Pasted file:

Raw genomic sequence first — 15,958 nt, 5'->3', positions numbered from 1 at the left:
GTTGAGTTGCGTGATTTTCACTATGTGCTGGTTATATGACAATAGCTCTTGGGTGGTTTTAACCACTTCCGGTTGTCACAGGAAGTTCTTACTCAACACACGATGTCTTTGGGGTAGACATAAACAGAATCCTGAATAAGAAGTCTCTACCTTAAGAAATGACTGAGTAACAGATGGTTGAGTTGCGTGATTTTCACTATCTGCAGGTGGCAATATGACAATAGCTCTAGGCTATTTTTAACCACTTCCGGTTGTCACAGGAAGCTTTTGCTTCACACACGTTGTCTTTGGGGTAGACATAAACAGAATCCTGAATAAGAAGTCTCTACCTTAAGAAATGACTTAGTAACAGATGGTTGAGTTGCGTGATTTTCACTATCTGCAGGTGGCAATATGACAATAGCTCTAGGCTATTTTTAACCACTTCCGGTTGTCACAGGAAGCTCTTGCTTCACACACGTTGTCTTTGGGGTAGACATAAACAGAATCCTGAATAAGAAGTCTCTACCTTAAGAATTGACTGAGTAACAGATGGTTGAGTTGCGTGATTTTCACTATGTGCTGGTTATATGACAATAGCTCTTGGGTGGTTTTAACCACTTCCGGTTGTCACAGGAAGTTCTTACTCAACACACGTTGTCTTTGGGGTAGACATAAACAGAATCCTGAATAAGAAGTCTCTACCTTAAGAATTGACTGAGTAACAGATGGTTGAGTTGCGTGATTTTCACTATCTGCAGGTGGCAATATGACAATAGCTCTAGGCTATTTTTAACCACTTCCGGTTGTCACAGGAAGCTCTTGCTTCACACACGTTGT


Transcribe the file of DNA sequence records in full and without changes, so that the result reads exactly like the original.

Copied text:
Raw genomic sequence first — 15,958 nt, 5'->3', positions numbered from 1 at the left:
GTTGAGTTGCGTGATTTTCACTATGTGCTGGTTATATGACAATAGCTCTTGGGTGGTTTTAACCACTTCCGGTTGTCACAGGAAGTTCTTACTCAACACACGATGTCTTTGGGGTAGACATAAACAGAATCCTGAATAAGAAGTCTCTACCTTAAGAAATGACTGAGTAACAGATGGTTGAGTTGCGTGATTTTCACTATCTGCAGGTGGCAATATGACAATAGCTCTAGGCTATTTTTAACCACTTCCGGTTGTCACAGGAAGCTTTTGCTTCACACACGTTGTCTTTGGGGTAGACATAAACAGAATCCTGAATAAGAAGTCTCTACCTTAAGAAATGACTTAGTAACAGATGGTTGAGTTGCGTGATTTTCACTATCTGCAGGTGGCAATATGACAATAGCTCTAGGCTATTTTTAACCACTTCCGGTTGTCACAGGAAGCTCTTGCTTCACACACGTTGTCTTTGGGGTAGACATAAACAGAATCCTGAATAAGAAGTCTCTACCTTAAGAATTGACTGAGTAACAGATGGTTGAGTTGCGTGATTTTCACTATGTGCTGGTTATATGACAATAGCTCTTGGGTGGTTTTAACCACTTCCGGTTGTCACAGGAAGTTCTTACTCAACACACGTTGTCTTTGGGGTAGACATAAACAGAATCCTGAATAAGAAGTCTCTACCTTAAGAATTGACTGAGTAACAGATGGTTGAGTTGCGTGATTTTCACTATCTGCAGGTGGCAATATGACAATAGCTCTAGGCTATTTTTAACCACTTCCGGTTGTCACAGGAAGCTCTTGCTTCACACACGTTGT